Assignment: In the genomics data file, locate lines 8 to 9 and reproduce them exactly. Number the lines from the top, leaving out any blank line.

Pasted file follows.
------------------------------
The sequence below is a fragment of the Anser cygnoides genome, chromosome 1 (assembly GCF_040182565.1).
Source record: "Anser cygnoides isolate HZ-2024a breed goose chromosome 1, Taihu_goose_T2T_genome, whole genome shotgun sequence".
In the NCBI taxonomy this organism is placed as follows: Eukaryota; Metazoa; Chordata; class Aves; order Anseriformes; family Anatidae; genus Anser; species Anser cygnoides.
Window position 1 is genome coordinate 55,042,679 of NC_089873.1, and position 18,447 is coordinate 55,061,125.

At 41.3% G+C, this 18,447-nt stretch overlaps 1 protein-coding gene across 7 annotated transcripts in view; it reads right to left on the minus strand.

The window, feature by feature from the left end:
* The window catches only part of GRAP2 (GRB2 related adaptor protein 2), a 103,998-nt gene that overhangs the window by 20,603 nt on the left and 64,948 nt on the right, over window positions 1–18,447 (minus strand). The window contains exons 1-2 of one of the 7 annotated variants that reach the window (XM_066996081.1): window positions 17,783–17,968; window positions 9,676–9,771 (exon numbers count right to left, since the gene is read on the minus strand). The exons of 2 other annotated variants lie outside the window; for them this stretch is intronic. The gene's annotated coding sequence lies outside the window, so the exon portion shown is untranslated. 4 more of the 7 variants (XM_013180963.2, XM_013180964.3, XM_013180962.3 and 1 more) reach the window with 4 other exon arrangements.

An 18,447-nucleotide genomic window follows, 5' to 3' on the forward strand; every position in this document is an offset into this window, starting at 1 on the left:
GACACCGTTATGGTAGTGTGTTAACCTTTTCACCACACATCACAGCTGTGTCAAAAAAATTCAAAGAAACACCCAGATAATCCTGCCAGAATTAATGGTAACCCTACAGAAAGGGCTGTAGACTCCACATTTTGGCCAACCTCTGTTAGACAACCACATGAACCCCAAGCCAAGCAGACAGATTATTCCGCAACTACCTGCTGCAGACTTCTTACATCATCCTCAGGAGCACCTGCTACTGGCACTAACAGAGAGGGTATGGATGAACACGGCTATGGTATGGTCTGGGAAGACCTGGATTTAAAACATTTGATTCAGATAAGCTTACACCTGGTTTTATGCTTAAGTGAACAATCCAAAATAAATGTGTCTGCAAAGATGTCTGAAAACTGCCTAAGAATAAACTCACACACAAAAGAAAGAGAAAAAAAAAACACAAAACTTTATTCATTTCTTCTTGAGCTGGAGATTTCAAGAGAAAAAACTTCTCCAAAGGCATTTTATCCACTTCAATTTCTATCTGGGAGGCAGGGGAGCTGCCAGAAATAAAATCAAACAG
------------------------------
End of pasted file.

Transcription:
An 18,447-nucleotide genomic window follows, 5' to 3' on the forward strand; every position in this document is an offset into this window, starting at 1 on the left:
GACACCGTTATGGTAGTGTGTTAACCTTTTCACCACACATCACAGCTGTGTCAAAAAAATTCAAAGAAACACCCAGATAATCCTGCCAGAATTAATGGTAACCCTACAGAAAGGGCTGTAGACTCCACATTTTGGCCAACCTCTGTTAGACAACCACATGAACCCCAAGCCAAGCAGACAGATTATTCCGCAACTACCTGCTGCAGACTTCTTACATCATCCTCAGGAGCACCTGCTACTGGCACTAACAGAGAGGGTATGGATGAACACGGCTATGGTATGGTCTGGGAAGACCTGGATTTAAAACATTTGATTCAGATAAGCTTACACCTGGTTTTATGCTTAAGTGAACAATCCAAAATAAATGTGTCTGCAAAGATGTCTGAAAACTGCCTAAGAATAAACTCACACACAAAAGAAAGAGAAAAAAAAAACACAAAACTTTATTCATTTCTTCTTGAGCTGGAGATTTCAAGAGAAAAAACTTCTCCAAAGGCATTTTATCCACTTCAATTTCTATCTGGGAGGCAGGGGAGCTGCCAGAAATAAAATCAAACAG